A Community Response to Peak Oil
Last week we reported on the greening of Chew Magna, now it looks like another small English community is mobilising for a more sustainable future, this time motivated by the threat/opportunity of peak oil. Peak oil, the idea that oil production will peak and thereafter begin an inexorable decline, is a controversial subject. Whilst nobody doubts that it will happen, there is a huge amount of debate as to when it will happen, and as to what the consequences will be. Treehugger has previously reported on the subject here, here and here, and we've posted the Grist interview with ex-US government energy advisor Mathew Simmons here. But what can ordinary citizens do to prepare for the peak? Local groups, such as the Portland Peak Oil Group, are beginning to spring up around the world, educating the public on the issues, and exploring community responses to energy descent. One of the latest groups to emerge in the UK is Transition Town Totnes, based in the Southwest town of Totnes, in Devon. The group aims to develop "an Energy Descent Action Plan for Totnes, designing a positive way down from the oil peak It will strive to be inclusive, imaginative, practical and fun."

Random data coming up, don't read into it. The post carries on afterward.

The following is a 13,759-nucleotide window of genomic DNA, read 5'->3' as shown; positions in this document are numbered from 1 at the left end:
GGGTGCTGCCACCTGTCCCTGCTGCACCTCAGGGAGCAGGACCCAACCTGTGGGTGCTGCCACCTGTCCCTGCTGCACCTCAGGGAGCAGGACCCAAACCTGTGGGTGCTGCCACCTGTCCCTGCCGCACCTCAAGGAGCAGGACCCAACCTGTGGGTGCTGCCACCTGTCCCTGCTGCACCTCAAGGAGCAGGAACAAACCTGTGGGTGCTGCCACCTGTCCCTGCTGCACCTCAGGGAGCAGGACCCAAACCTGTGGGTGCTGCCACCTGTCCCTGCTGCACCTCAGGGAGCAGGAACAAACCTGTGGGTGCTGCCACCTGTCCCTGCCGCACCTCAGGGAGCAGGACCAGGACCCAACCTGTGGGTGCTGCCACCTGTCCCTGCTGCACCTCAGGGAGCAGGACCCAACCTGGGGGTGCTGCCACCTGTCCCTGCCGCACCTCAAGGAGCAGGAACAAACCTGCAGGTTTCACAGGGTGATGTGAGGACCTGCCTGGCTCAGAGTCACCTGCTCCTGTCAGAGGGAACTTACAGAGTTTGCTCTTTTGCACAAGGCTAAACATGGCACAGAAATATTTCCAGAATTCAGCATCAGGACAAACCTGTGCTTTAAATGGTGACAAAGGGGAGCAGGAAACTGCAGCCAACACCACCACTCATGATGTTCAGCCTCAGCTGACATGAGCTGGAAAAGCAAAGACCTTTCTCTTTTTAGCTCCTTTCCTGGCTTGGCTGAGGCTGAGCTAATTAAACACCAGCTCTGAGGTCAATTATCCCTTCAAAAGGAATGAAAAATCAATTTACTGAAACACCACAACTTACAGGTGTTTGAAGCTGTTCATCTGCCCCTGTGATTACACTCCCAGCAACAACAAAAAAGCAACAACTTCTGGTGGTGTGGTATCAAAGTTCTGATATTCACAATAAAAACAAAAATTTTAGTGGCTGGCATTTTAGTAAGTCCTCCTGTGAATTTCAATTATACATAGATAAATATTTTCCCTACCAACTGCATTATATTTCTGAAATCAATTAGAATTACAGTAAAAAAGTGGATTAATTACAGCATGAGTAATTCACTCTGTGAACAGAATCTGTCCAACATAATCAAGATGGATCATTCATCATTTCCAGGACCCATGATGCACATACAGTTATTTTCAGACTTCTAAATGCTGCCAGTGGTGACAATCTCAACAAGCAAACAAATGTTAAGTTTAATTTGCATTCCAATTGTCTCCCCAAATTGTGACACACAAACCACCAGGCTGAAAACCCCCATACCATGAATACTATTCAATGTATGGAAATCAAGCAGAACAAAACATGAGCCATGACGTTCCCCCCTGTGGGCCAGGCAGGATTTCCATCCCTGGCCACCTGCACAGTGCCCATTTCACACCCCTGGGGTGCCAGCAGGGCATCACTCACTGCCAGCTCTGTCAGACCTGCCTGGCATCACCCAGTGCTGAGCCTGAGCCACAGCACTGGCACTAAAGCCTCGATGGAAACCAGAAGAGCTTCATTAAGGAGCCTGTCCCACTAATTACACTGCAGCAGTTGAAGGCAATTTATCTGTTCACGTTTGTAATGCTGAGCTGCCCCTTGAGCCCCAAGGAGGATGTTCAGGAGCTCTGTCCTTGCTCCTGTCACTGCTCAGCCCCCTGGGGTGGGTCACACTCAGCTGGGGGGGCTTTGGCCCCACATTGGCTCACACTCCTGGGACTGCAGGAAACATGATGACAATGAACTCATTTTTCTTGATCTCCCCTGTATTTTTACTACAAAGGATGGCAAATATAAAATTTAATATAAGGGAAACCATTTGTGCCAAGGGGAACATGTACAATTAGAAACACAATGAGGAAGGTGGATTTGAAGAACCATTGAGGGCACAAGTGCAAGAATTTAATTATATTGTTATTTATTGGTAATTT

One of the key players behind this group is permaculture teacher and peak oil activist Rob Hopkins, creator of the Transition Culture website. Rob has already worked with the community of Kinsale in Ireland to develop a similar vision for a prosperous, post-peak community (the resulting report can be downloaded here). Whilst many in the peak oil community tend towards doom mongering (or "disasterbation", as I once heard it called), Rob Hopkins is intent on building positive, workable community solutions to create a post-oil society, as can be seen in his excellent essay "Why the Survivalists Have Got it Wrong". Whether you believe the peak is imminent, has already past, or is still some way off, given the already pressing challenge of climate change, most of what Rob advocates just makes good, old-fashioned, tree-hugging sense. [Written by: Sami Grover]